The Jesuits were finally expelled from the empire in 1820. At that time their number amounted to 674.

“On their reaching the frontiers of the empire, the emperor Alexander ordered them to be supplied with from thirty to forty ducats each, to bear their expenses to some other place of residence. But though this mighty force of papal agency was removed from the Russian territories by one stroke of the autocratic pen, yet the influence which they had acquired was not so easily to be annihilated; and there is no doubt, that in the succeeding intrigues which were played off so successfully against the Russian Bible Society, their powerful friends in the capital took a part.” p. 62.

Drunkenness. On this painful topic, the author has given most melancholy information:—

“Instead of restraining the use of brandy, the government, even of the present day, affords every facility to the people to obtain it, in order to enhance[Pg 20] the gain derived from this iniquitous source; which amounts to nearly one-fourth of the whole revenue of the empire.”

From his calculation, it appears that there is “the enormous quantity of eighty-one millions of gallons of brandy alone drunk every year by the peasantry of this empire.” pp. 75-77.

Baptism. Dr. P. says:—

“The cathedral church at Odessa is a noble building, in the Grecian style, with domes and crosses. One day I entered it, when the protopope, or dean, was baptizing an infant. The day was excessively cold, there being upwards of ten degrees of frost, and the water in the font almost freezing. After the ceremony was over, I expressed to the priest my surprise that they did not use tepid water, seeing the infant had to be three times immersed over head and ears in the icy bath. He smiled at my compassion, and exclaimed—‘Ah, there is no danger: the child is a Russian.’ Indeed, such are the superstitious opinions of the people, that were the chill taken off the water, they would probably doubt the validity of the ordinance.” p. 153.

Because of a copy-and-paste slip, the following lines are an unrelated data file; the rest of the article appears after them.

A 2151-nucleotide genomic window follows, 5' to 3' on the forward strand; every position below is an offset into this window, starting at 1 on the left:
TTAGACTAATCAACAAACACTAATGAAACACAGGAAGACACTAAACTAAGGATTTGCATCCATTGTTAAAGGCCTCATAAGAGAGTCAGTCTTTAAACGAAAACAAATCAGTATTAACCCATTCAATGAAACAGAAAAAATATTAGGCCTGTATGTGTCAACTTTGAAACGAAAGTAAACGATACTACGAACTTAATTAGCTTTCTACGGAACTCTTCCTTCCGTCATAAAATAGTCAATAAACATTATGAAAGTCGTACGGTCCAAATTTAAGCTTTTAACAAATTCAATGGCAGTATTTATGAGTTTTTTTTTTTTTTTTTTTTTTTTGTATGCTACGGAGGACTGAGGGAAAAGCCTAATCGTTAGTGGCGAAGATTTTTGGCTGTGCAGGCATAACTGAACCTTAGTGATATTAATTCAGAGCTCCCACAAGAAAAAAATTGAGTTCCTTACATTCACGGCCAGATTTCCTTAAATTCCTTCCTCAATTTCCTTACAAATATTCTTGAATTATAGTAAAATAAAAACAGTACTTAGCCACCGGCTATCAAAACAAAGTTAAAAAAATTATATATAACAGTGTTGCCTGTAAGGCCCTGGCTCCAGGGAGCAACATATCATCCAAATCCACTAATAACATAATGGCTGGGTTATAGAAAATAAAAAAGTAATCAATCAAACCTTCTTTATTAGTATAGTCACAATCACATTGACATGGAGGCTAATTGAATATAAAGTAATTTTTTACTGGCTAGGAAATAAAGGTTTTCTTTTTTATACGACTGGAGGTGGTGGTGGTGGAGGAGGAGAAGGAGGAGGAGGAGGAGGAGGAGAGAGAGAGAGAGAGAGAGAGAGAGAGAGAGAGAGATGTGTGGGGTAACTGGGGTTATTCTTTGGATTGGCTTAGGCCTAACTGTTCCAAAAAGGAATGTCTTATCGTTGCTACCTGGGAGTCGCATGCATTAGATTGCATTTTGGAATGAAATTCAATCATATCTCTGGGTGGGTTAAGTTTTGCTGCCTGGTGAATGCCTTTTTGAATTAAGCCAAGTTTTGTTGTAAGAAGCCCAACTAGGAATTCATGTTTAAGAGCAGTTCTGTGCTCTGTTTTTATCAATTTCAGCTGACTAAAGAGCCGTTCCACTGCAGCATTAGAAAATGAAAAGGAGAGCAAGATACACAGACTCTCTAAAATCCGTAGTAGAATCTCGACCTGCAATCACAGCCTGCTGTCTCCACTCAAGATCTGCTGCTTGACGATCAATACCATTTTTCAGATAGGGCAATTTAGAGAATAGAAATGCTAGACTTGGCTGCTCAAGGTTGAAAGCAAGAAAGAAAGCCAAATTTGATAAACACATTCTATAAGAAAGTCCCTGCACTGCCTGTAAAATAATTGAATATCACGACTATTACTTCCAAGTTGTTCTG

“In Great Russia, the child is baptized usually in the church, or in a private house; and the prayers, exorcisms, and ceremonies attending this ordinance, are long and complicated. The Greeks and Russians always use the trine immersion; the first, in the name of the Father—the second, in that of the Son—and the third in that of the Holy Ghost. When a priest cannot be obtained, they permit lay-baptism; and they never rebaptize on any account whatever.”

The Duchobortzi sect has excited great attention:—

“They make the sacraments consist only in a spiritual reception of them, and therefore reject infant-baptism. Their origin is to be sought for among the Anabaptists, or Quakers.”

It appears, however, that